It is good practice for our maintenance projects that any additional development requiring more than 8 hours of work on initial inspection is reviewed separately, and a scope estimate is prepared for the specific work. This way, we can better plan large-scale expenditures with the client and consider alternative solutions.
Sometimes the client does not understand why the project manager is also involved in the maintenance of the information system or the website. Please explain why this role is important and what might happen if we don't include him?
The project manager performs various tasks in the maintenance phase - from classic project management in the form of follow-up developments and the preparation of volume estimates to the tasks of a customer manager.
It can sometimes seem confusing to the client why it is necessary to involve a project manager for 3-4 hours to implement further developments. However, TWN's experience has shown that a proactive project manager, who organizes all communication between the client and the developer in a timely and smooth manner and is always aware of all the details of the client's maintenance process, is an essential link in the maintenance process.
Does the customer always have a specific developer or contact person to turn to who knows everything about their system?
At TWN, we offer 3 fixed maintenance packages depending of the size of the project (there is also the option of a personalized package), and each package has a specific project manager.
Generally, every major project - where the project's ecosystem is constantly changing - is assigned a responsible developer who also worked on the same project during the active development phase. In this way, implementing additional developments is faster and more efficient.
In smaller and medium-sized maintenance projects, the resource is distributed to help the customer faster so that the first free developer does security updates and further developments.
How many maintenance projects does TWN manage at the same time, and is it possible for the customer to monitor the current status of his maintenance project?
Currently, TWN manages 40 different maintenance projects at the same time through the support desk. TWN's maintenance work support desk is a Jira environment where customers can easily monitor the current status of the work being carried out and, if necessary, make additional orders and ask further questions about developments/security updates.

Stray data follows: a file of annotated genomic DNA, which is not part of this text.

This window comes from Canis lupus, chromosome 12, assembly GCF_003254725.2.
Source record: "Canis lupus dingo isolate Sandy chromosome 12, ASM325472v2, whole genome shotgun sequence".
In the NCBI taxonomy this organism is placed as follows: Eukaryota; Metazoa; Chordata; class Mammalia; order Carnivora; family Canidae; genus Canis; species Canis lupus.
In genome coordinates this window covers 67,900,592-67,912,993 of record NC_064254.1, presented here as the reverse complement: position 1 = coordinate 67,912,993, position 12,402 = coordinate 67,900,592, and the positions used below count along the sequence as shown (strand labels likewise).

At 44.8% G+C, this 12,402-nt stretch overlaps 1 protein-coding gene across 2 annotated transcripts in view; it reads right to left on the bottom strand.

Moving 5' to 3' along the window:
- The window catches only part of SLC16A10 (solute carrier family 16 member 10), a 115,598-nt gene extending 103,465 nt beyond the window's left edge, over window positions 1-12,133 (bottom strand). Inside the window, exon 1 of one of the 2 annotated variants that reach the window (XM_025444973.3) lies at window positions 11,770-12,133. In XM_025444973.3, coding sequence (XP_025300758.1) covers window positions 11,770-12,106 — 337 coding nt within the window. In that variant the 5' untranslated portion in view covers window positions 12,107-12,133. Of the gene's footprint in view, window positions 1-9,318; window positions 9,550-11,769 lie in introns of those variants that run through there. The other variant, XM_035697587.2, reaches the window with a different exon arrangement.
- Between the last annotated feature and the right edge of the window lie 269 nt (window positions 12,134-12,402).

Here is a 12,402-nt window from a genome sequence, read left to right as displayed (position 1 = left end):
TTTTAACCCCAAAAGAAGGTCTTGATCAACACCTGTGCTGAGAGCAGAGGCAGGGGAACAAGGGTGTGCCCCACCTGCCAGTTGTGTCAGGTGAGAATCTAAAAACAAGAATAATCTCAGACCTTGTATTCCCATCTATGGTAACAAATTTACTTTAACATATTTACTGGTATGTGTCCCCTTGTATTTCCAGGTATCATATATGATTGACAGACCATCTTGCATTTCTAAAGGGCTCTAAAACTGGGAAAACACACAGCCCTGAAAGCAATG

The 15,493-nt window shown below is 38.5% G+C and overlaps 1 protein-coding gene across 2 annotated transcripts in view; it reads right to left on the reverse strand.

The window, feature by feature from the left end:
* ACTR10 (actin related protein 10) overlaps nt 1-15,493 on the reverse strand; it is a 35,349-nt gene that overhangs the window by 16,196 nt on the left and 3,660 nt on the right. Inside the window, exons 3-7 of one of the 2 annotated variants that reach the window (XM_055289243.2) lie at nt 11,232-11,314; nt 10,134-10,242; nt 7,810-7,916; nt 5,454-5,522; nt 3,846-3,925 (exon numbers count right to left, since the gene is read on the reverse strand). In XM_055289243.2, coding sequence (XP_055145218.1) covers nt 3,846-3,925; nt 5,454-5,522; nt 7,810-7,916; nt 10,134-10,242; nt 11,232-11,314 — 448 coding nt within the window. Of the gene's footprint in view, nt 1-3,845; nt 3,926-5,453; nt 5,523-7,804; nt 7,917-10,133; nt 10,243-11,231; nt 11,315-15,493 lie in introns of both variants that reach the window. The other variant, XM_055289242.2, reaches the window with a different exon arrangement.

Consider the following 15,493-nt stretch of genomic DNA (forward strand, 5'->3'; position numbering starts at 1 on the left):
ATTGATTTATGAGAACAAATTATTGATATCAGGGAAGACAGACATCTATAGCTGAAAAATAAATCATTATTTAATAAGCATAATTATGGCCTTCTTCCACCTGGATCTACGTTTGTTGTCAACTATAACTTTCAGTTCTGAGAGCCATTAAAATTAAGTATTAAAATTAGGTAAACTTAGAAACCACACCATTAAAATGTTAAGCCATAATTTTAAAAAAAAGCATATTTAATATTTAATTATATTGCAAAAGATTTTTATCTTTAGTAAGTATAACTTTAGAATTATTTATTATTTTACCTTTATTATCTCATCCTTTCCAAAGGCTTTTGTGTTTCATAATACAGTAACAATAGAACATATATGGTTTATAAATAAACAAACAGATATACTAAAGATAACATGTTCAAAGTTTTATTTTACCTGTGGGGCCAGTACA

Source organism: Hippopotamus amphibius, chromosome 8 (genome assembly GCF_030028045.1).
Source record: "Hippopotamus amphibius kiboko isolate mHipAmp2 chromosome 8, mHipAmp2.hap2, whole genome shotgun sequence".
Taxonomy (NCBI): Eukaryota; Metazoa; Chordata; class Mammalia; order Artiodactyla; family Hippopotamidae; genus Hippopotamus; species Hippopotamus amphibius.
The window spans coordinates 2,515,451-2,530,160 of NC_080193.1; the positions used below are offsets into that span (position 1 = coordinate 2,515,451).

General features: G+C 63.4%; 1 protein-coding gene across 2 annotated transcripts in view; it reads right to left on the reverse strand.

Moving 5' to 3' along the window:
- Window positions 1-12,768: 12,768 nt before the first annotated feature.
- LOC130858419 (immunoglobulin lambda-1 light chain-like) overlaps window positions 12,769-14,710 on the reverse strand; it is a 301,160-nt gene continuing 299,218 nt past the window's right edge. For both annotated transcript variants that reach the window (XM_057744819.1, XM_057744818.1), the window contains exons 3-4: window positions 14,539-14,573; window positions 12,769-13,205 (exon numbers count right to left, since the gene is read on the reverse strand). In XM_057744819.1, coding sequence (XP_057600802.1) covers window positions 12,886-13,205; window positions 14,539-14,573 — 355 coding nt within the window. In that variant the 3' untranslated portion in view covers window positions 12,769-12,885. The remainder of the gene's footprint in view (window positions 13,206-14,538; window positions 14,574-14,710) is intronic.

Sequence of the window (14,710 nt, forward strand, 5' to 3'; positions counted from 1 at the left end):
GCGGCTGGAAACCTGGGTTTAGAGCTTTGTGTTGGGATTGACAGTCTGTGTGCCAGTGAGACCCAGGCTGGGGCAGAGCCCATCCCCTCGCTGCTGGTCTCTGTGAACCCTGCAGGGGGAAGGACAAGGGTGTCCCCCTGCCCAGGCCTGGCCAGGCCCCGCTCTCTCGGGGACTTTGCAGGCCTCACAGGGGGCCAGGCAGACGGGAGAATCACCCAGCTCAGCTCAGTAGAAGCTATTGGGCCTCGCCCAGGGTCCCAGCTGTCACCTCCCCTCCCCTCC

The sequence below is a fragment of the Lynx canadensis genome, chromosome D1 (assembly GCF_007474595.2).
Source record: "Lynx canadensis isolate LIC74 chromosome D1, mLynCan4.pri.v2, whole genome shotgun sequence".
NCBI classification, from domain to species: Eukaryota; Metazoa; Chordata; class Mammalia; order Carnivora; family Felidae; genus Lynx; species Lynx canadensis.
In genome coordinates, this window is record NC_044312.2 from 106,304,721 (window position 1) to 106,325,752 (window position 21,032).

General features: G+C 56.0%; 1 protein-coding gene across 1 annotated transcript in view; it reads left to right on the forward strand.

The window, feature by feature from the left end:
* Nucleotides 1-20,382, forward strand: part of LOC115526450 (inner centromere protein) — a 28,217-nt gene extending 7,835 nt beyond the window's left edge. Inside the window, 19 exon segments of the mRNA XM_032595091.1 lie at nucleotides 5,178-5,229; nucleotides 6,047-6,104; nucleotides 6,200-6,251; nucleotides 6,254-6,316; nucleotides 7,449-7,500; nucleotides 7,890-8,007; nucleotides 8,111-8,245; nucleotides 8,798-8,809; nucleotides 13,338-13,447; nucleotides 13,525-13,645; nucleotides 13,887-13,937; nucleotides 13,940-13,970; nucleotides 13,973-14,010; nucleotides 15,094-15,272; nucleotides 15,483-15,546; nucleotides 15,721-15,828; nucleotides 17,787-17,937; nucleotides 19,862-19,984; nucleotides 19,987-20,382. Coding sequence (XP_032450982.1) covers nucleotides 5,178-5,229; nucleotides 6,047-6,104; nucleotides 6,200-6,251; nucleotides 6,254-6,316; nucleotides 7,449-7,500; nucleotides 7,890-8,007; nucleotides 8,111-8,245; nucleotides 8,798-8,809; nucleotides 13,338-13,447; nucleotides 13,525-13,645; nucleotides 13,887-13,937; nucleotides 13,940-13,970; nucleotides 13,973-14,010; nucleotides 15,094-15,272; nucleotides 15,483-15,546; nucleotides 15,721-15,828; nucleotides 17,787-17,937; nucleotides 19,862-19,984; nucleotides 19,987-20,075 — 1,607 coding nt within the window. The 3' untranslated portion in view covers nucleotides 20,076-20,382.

The customer does not need to worry about their Jira usage skills. Editing in the environment is easy, and as the official representative of Atlassian in Estonia, we are always open to training the client in this regard. If there is no desire for training, the project manager takes all the input from the client by phone or e-mail and generates the necessary work ticket himself.
But what happens if the customer is not satisfied with the maintenance work?
First, let's find out the reason for the dissatisfaction. There have been no problems with patching security updates in my TWN practice. However, there is a possibility that when carrying out additional developments of a smaller volume - where preliminary analysis is often not carried out - the entire development input comes directly from the client, and the developer may interpret it differently.
This again reflects the importance of the project manager/analyst role in maintenance projects, where a project manager or analyst with a technical background collects input from the client and "translates" it into the "language of developers".
And finally, please tell us how and under what conditions can I join the TWN maintenance work support desk?
Since development and maintenance always go hand in hand, after the end of the active development phase, we conclude a contract for security updates/maintenance works with the customer. The client himself does not have to do anything else - we automatically move the project to the TWN support desk and inform the client of all necessary updates in a timely manner.
As we said, the maintenance of websites and information systems is the last and often underestimated link of the software development life cycle. Yet it is critical in helping to prevent both security issues and overall web stagnation in the long run. To prevent unpleasant surprises, we recommend that monthly web maintenance be included in every web planning budget.